With the recent introduction of a new code of practice for silica in the stone benchtop industry we have put together a list of 20 items that will help keep your workers safe.
- Train your workers.
Workers should be trained in the following areas:
- The dangers and health effects of Respirable Crystalline Silica (RCS)
- Processes that may cause the release of dust
- Control measures
- Legislation and guidance material
- Use of Respiratory protective equipment
- Exposure control plans
- Health monitoring requirements
- Air monitoring requirements
The training should be contextualised and made relevant to the workplace, and be delivered by a competent individual.
- Prevention and control of water spray that contains RCS.
Although wet methods do control dust workers can still inhale the fine water spray. It can also dry in the air and then be breathed in, or can settle on surfaces, dry and become airborne again. Controls should be used to capture the water spray.
- Housekeeping- keep the area clean.
By doing this you control settled dust and minimise it becoming airborne. Use a H class vacuum to capture settled dust, or use a low-pressure water spray. Not only will this make the area safer but it will provide workers with a cleaner work area where work can be completed efficiently.
- Provide RPE (Masks) and ensure they are worn correctly.
This involves multiple components, as a guide:
- Understanding how to wear and use your respirator properly, with correct training this can be done easily
- Always be clean shaven when wearing RPE
- Ensure workers are quantitatively fit tested prior to being issued with a respirator, and then conduct fit testing at least annually or when a change in facial features occurs (weight loss, weight gain, dental work)
- Ensure workers are issued with the right respirator (ie P2 PAPR as a minimum in the stone benchtop industry)
- Store respirators correctly- a sealed container is perfect for this- do not place them in the work area as they will capture dust inside
- Maintain the respirator. This can be done by following maintenance procedures within the manufacturer specifications.
- Conduct health monitoring for your workers.
With health monitoring keep the following points in mind:
- Complete health monitoring annually or before a worker commences work, and then conduct an exit medical on completion of employment
- Keep records for 30 years
- Some workers may be shy to conduct health monitoring- it is in their best interest to do this as it will assist in identifying problems and seeing if controls are effective. Incorporate health monitoring into training and ensure you consult with workers around the requirements of health monitoring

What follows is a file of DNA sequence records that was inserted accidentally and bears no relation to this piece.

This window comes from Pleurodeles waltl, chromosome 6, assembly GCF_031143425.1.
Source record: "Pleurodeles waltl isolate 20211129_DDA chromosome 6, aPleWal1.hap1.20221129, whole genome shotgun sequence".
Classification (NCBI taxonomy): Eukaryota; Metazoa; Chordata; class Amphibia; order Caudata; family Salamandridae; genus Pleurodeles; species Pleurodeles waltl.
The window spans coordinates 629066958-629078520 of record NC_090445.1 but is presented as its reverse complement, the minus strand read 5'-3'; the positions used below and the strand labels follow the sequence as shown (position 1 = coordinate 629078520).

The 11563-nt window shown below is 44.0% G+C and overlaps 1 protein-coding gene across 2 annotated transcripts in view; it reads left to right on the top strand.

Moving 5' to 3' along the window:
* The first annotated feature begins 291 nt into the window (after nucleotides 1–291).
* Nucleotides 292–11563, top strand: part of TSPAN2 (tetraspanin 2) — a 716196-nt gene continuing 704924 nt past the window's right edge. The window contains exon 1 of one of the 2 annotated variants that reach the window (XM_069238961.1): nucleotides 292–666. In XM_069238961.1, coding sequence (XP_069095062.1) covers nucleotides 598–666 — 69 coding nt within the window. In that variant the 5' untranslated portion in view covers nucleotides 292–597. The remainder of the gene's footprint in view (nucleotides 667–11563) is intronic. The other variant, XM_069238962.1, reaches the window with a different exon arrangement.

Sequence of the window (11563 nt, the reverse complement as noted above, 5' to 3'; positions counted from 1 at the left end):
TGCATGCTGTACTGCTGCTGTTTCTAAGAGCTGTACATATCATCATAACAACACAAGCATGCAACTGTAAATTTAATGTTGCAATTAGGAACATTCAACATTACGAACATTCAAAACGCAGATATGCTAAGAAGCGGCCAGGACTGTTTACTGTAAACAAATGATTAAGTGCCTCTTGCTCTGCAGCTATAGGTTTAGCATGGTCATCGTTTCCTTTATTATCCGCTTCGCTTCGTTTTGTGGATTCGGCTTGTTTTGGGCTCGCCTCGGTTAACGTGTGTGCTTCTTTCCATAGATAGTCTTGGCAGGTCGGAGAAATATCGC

- No dry cutting- dry cutting is totally banned.
By dry cutting you are releasing a significant amount of silica into the air. Even short jobs can result in workers exceeding the exposure standard.
- Keep yourself clean.
This means vacuuming yourself off at the end of a shift so you do not transfer dust home or to other areas. This is a simple step to assist in controlling dust.
- Use a combination of controls (ie- local exhaust ventilation, RPE and wet methods)
A combination of controls is most effective in controlling Silica dust- we cannot just rely on RPE. Use a combination of controls to control silica dust. Validation of these controls can be done with air monitoring to ensure workers are below the exposure standard.
- Only use H Class vacuums if working with engineered stone products.
H class vacuums are 99.995% efficient and are suitable for asbestos and RCS.
- Dispose of slurry before it dries out.
This can be done by placing the slurry in a bag or by keeping it wet. Be conscious of where you are dumping and how you are dumping. You do not want to expose other subcontractors or other trades in the process.
- Work of the new Code of Practice.
- Do as much work as possible at the shop.
Try to avoid cutting or modifying products onsite as this exposes others to RCS, and it is harder to use a combination of controls.
- Do daily checks to ensure that your controls are effective.
This could involve the use of a checklist, through walk around’s or through discussions with staff.
- Conduct air monitoring to see if the exposure standard has been exceeded.
Air monitoring needs to be done by a certified occupational hygienist. The exposure standard is currently set at .1mg/m3. Please note this is currently under review and will be lowered in the coming years.
- If your workers are concerned about silicosis use a counselling and support service.
There are numerous counselling services available for workers who are worried about, or have contracted silicosis.
- Use exclusion zones so that other workers are not exposed.
The zone will be based of your air monitoring, and the bigger the zone is, the better.
- Develop a respirable crystalline silica dust control plan
Due to the hazardous nature of Silica all stone benchtop companies should develop a RCS dust control plan. For more guidance on forming this plan see the Code of Practice.
- Consult with your workers.
Consultation is required under the WHS Act, but will also assist in brainstorming the best control measures for your business. Workers are involved in fabricating stone benchtops so their knowledge is invaluable in forming and implementing control measures that will not limit production and will make your workplace safer.
- Use free online tools and resources.
There are a number of valuable publications put out by industry groups online- use these as you see fit.
- Feel free to ask us how we can assist your business.
Pro Safety and Training is an established small business with a number of capable and competent staff that are able to assist your business in meetings its WHS requirements and keeping your workers safe.
We can assist your business in the following areas:
Simply give us a call on 1300 336 003 or email firstname.lastname@example.org for an in-depth discussion.